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Beppu-Oita Marathon to Review Staff Training After Interpreter Refers to African Athletes as "Chimpanzees"

On Feb. 14 the organizers of the Beppu-Oita Mainichi Marathon confirmed that a local woman in her fifties who served as an interpreter at this year's race had published a blog post in which she referred to the African athletes on whose behalf she had worked as "chimpanzees." The woman said she had no malicious or racist intent behind her comments, but a spokesperson for the organizers called her choice of words "inappropriate." Organizers plan to review their training and guidance procedures for all race management staff members.

The Beppu-Oita Mainichi Marathon took place in the two cities on Feb. 3. According to the spokesperson, the blog to which the woman posted the comments is for members of a sports club to which she belongs to report on what they have been doing. On Feb. 10 she wrote about her work with the African athletes, posting it with public access so that anyone could read it. She described the struggle of talking to the African athletes, saying it gave her "the sense that [she] was communicating with primitive people" who, "like chimpanzees, were shy at the beginning but gradually opened their hearts." She included photos of herself with several African athletes to illustrate the story, describing them in the captions as "cute chimpanzees."

The blog is currently closed.

The woman joined the race management team after being introduced to them by competition officials.  This year was her second time working as an interpreter for them. She has been working as an interpreter for foreign athletes at the Oita International Wheelchair Marathon for over ten years. Questioned by reporters she said, "I was only trying to convey the sense that it was difficult to communicate. I am not a racist. I should have thought more carefully about the choice of words. I am sorry."

Race committee secretary general and Beppu deputy mayor Hisakazu Anan, 63, commented, "We received reports about the situation from outside sources and confirmed their veracity. It is very unfortunate that such a thing has occurred in conjunction with an historic event such as ours. We apologize to anyone who read the blog in question and was offended."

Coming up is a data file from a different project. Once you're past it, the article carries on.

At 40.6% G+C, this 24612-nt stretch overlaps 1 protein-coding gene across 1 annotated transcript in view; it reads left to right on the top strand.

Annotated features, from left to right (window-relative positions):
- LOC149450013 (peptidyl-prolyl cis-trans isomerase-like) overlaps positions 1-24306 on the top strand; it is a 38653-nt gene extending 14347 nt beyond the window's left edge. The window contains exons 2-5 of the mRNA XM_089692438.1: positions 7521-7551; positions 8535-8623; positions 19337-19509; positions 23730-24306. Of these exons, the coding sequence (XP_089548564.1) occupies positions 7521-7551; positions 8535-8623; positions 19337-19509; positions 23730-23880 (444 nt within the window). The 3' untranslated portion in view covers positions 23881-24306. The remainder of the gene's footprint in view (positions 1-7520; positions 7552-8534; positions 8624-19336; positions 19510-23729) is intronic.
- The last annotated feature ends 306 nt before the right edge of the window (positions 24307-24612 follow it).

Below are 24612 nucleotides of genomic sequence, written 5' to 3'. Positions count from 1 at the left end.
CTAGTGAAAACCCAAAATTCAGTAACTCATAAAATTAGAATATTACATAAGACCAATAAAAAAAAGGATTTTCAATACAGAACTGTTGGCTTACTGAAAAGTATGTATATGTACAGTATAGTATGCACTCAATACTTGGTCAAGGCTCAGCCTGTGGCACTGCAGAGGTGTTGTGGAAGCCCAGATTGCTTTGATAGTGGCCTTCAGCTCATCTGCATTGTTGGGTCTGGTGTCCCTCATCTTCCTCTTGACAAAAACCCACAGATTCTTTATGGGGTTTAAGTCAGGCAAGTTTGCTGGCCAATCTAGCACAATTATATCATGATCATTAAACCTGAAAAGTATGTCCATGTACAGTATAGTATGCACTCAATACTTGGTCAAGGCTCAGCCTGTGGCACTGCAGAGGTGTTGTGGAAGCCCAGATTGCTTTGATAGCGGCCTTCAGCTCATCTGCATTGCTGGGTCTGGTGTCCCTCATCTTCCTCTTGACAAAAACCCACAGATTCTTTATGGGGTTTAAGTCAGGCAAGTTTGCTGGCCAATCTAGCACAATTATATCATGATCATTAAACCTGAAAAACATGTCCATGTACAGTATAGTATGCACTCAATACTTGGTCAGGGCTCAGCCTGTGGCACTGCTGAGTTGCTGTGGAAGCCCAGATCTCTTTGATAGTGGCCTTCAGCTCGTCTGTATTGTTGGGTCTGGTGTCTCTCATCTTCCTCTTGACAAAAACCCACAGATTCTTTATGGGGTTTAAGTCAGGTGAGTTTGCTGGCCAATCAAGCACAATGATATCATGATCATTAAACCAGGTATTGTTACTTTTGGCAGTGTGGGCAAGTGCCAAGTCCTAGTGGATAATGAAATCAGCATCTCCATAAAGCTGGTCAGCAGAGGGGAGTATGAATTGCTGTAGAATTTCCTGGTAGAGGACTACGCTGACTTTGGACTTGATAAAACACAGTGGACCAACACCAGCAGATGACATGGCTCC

source article:
https://www.oita-press.co.jp/1010000000/2019/02/15/JD0057786940
translated by Brett Larner

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Comments

Anonymous said…
No matter what she says, she is absolutely (or unconsciously)a racist. What offends me most is that she behaves like 'an innocent goodwill volunteer translator. Most probably she is an English teacher at a high school because there are not many English speaker who can translate well in this local city and the administrators hire them cheaply.In addition to your report she said,"I could't catch what they say because of their poor pronunciation of English." She didn't think that's what she was there for but thought that that's what they were to be looked down on. Moreover, she has no respect or finds no value in runners.I'm furious about this woman because I am a runner and a residence in Beppu City where this race is annually held,which I have been proud of. On behalf of people concerned of this race I say, "I am deeply sorry for everyone who was hurt by this racist's absurd comment and please believe me say that this woman is an unbelievable exception, We all would like you to come and run on this beautiful, scenery course with full of audience with enthusiastic cheers foryou.

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source article:
https://runnet.jp/smp/topics/runnerstv/191118.html
translated and edited by Brett Larner